As I promised and declared, I am interested in exploring the lives of phenomenal, groundbreaking women who have changed the world of sports forever. So, welcome to another installment of our sub-section – Groundbreaking Women in Sports. Today, we are going to explore the life and career of American sprinter Wilma Rudolph. Rudolph was born on June 23, 1940, in Saint Bethlehem, Tennessee (now part of Clarksville). She was the twentieth of 22 siblings from her father Ed Rudolph’s two marriages. Shortly after Wilma’s birth, her family moved to Clarksville, Tennessee, where she grew up and attended elementary and high school. Her father, Ed, worked as a railway porter and did odd jobs in Clarksville, died in 1961; her mother, Blanche, worked as a maid in Clarksville homes and died in 1994.
Rudolph suffered from several early childhood illnesses, including pneumonia and scarlet fever, and she contracted infantile paralysis (caused by the poliovirus) at the age of five. She recovered from polio but lost strength in her left leg and foot. Physically disabled for much of her early life, Rudolph wore a leg brace until she was twelve years old. Rudolph attended Clarksville’s all-black Burt High School, where she excelled in basketball and track. During her senior year of high school, Rudolph became pregnant with her first child, Yolanda, who was born in 1958, a few weeks before her enrollment at Tennessee State University in Nashville, where she continued to compete in track.
When Rudolph was sixteen and a junior in high school, she attended the 1956 U.S. Olympic track and field team trials in Seattle, Washington, and qualified to compete in the 200-meter individual event at the 1956 Summer Olympics in Melbourne, Australia – being the youngest member of the U.S. Olympic team. Rudolph was defeated in a preliminary heat of the 200-meter race at the Melbourne Olympic Games but ran the third leg of the 4 × 100 m relay, for which the American team won the bronze medal, matching the world-record time of 44.9 seconds. While she was still a sophomore at Tennessee State, Rudolph competed in the U.S. Olympic track and field trials at Abilene Christian University in Abilene, Texas, where she set a world record in the 200-meter dash that stood for eight years. She also qualified for the 1960 Summer Olympics in the 100-meter dash.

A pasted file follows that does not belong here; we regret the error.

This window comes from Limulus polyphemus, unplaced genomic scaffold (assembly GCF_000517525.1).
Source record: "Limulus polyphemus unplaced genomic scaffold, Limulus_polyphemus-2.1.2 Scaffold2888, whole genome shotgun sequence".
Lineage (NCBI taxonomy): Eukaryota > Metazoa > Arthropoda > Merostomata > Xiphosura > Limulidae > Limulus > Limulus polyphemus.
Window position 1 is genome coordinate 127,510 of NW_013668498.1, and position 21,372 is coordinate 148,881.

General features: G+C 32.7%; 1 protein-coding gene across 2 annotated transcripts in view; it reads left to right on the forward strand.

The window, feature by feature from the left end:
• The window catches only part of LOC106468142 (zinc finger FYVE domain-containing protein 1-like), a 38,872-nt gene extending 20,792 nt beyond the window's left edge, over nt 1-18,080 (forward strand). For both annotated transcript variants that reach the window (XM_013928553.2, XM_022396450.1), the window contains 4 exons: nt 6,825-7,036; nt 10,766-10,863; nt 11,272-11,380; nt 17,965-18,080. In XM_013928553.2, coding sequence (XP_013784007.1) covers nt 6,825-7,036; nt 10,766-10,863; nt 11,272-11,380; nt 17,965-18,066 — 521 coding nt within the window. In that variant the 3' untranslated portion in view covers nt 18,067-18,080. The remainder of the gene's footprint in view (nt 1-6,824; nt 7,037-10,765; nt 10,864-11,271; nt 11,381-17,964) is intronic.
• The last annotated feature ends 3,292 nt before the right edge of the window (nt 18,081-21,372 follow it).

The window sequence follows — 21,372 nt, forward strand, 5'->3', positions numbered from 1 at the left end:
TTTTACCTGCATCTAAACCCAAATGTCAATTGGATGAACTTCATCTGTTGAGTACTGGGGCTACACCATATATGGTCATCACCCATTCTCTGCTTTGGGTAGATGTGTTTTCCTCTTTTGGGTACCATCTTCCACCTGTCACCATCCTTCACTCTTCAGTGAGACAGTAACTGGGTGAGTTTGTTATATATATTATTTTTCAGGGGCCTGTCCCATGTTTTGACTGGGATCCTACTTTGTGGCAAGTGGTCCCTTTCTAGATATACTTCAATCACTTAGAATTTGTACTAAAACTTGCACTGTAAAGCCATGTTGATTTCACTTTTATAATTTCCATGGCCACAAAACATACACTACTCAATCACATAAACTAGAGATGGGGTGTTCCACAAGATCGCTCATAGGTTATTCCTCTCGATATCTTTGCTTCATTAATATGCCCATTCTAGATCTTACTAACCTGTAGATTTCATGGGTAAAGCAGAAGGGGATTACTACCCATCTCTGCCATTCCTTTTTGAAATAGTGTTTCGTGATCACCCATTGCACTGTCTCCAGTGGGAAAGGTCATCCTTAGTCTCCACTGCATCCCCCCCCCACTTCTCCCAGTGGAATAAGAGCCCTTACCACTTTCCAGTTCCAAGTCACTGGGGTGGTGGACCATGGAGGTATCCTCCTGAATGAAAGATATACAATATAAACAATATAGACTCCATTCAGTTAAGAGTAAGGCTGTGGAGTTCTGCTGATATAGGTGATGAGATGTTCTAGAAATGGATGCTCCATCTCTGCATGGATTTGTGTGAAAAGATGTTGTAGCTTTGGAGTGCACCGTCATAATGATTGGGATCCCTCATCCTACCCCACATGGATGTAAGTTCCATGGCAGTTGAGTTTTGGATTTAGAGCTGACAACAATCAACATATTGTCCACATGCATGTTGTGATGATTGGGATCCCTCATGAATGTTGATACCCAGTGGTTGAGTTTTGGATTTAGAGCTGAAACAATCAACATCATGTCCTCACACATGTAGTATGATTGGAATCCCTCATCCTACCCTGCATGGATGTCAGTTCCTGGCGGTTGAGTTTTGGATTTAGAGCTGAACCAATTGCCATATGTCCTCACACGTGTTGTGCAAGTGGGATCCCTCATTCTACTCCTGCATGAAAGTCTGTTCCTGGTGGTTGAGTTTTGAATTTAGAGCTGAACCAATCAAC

At the 1960 Summer Olympics in Rome, Italy, Rudolph competed in three events on a cinder track in Rome’s Stadio Olimpico: the 100- and 200-meter sprints, as well as the 4 × 100-meter relays. Rudolph, who won a gold medal in each of these events, became the first American woman to win three gold medals in a single Olympiad. Rudolph ran the finals in the 100-meter dash in a wind-aided time of 11.0 seconds. (The record-setting time was not credited as a world record, because the wind, at 2.75 meters (3.01 yd) per second, exceeded the maximum of 2 meters (2.2 yds).) Rudolph won another gold medal in the finals of the 200-meter dash with a time of 24.0 seconds, after setting a new Olympic record of 23.2 seconds in the opening heat. After these wins, she was hailed throughout the world as “the fastest woman in history.”
In 1961 Rudolph married William Ward, a North Carolina College at Durham track team member; they divorced in 1963. Not long after, Rudolph retired from track competition at the age of twenty-two. At the time of her retirement, Rudolph was still the world record-holder in the 100-meter (11.2 seconds set on July 19, 1961), 200-meter (22.9 seconds set on July 9, 1960), and 4 x 100-meter-relay events. She had also won seven national AAU sprint titles and set the women’s indoor track record of 6.9 seconds in the 60-yard dash. As Rudolph explained it, she retired at the peak of her athletic career because she wanted to leave the sport while still at her best.
After retiring from competition, Rudolph continued her education at Tennessee State and earned a bachelor’s degree in elementary education in 1963. That same year, Rudolph also married Robert Eldridge, who had fathered her child when she was in high school. The couple had three additional children but divorced after seventeen years of marriage. In addition to teaching, Rudolph worked for nonprofit organizations and government-sponsored projects that supported athletic development among American children and went on to host a local television show in Indianapolis. In 1992, Rudolph became a vice president at Nashville’s Baptist Hospital. In July 1994 (shortly after her mother’s death), Rudolph was diagnosed with brain cancer. She also had been diagnosed with throat cancer. Her condition deteriorated rapidly, and she died on November 12, 1994, at the age of fifty-four, at her home in Brentwood, a suburb of Nashville, Tennessee.
Rudolph’s legacy lies in her efforts to overcome obstacles that included childhood illnesses and a physical disability to become the fastest woman runner in the world in 1960. At the 1960 Rome Olympics, she became the first American woman to win three gold medals in a single Olympiad. Rudolph was one of the first role models for black and female athletes. Her Olympic success “gave a tremendous boost to women’s track in the United States.” Rudolph’s celebrity also caused gender barriers to be broken at previously all-male track and field events such as the Millrose Games. In addition to her athletic accomplishments, Rudolph is remembered for her contributions to youth, including founding and heading the Wilma Rudolph Foundation, which trains youth athletes.
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